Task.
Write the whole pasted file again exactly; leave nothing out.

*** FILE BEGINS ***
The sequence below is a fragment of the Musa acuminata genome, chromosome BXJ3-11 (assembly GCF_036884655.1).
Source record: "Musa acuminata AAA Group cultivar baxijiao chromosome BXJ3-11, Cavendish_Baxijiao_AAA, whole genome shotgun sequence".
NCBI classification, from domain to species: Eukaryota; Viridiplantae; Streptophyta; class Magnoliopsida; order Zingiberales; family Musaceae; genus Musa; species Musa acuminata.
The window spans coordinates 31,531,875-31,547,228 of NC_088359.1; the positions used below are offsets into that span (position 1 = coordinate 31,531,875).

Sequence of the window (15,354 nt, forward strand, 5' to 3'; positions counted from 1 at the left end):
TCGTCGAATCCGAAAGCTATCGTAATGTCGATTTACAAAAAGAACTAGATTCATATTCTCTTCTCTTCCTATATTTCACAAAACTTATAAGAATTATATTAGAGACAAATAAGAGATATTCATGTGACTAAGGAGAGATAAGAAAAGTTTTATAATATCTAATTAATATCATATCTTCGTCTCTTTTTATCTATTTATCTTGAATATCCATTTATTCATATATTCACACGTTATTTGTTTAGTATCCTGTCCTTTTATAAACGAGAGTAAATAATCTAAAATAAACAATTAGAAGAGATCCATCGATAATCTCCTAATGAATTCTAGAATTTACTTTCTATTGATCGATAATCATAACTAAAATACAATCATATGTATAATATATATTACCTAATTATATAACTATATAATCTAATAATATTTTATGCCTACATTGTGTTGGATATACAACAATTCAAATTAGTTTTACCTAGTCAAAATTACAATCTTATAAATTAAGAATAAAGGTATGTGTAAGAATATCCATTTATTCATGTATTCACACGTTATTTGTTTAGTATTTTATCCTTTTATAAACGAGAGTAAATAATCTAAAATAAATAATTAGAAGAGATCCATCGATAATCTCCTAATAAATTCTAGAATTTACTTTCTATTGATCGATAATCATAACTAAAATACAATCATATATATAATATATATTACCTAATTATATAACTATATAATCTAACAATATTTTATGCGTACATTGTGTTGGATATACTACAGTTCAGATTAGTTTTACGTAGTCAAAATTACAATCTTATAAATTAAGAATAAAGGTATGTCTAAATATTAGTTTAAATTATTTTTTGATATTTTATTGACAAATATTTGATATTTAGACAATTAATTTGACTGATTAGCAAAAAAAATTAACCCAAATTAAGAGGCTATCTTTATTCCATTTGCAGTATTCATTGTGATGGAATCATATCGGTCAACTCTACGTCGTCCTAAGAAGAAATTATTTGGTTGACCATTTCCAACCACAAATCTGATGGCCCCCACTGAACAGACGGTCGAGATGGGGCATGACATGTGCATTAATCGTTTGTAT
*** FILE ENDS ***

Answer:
The sequence below is a fragment of the Musa acuminata genome, chromosome BXJ3-11 (assembly GCF_036884655.1).
Source record: "Musa acuminata AAA Group cultivar baxijiao chromosome BXJ3-11, Cavendish_Baxijiao_AAA, whole genome shotgun sequence".
NCBI classification, from domain to species: Eukaryota; Viridiplantae; Streptophyta; class Magnoliopsida; order Zingiberales; family Musaceae; genus Musa; species Musa acuminata.
The window spans coordinates 31,531,875-31,547,228 of NC_088359.1; the positions used below are offsets into that span (position 1 = coordinate 31,531,875).

Sequence of the window (15,354 nt, forward strand, 5' to 3'; positions counted from 1 at the left end):
TCGTCGAATCCGAAAGCTATCGTAATGTCGATTTACAAAAAGAACTAGATTCATATTCTCTTCTCTTCCTATATTTCACAAAACTTATAAGAATTATATTAGAGACAAATAAGAGATATTCATGTGACTAAGGAGAGATAAGAAAAGTTTTATAATATCTAATTAATATCATATCTTCGTCTCTTTTTATCTATTTATCTTGAATATCCATTTATTCATATATTCACACGTTATTTGTTTAGTATCCTGTCCTTTTATAAACGAGAGTAAATAATCTAAAATAAACAATTAGAAGAGATCCATCGATAATCTCCTAATGAATTCTAGAATTTACTTTCTATTGATCGATAATCATAACTAAAATACAATCATATGTATAATATATATTACCTAATTATATAACTATATAATCTAATAATATTTTATGCCTACATTGTGTTGGATATACAACAATTCAAATTAGTTTTACCTAGTCAAAATTACAATCTTATAAATTAAGAATAAAGGTATGTGTAAGAATATCCATTTATTCATGTATTCACACGTTATTTGTTTAGTATTTTATCCTTTTATAAACGAGAGTAAATAATCTAAAATAAATAATTAGAAGAGATCCATCGATAATCTCCTAATAAATTCTAGAATTTACTTTCTATTGATCGATAATCATAACTAAAATACAATCATATATATAATATATATTACCTAATTATATAACTATATAATCTAACAATATTTTATGCGTACATTGTGTTGGATATACTACAGTTCAGATTAGTTTTACGTAGTCAAAATTACAATCTTATAAATTAAGAATAAAGGTATGTCTAAATATTAGTTTAAATTATTTTTTGATATTTTATTGACAAATATTTGATATTTAGACAATTAATTTGACTGATTAGCAAAAAAAATTAACCCAAATTAAGAGGCTATCTTTATTCCATTTGCAGTATTCATTGTGATGGAATCATATCGGTCAACTCTACGTCGTCCTAAGAAGAAATTATTTGGTTGACCATTTCCAACCACAAATCTGATGGCCCCCACTGAACAGACGGTCGAGATGGGGCATGACATGTGCATTAATCGTTTGTAT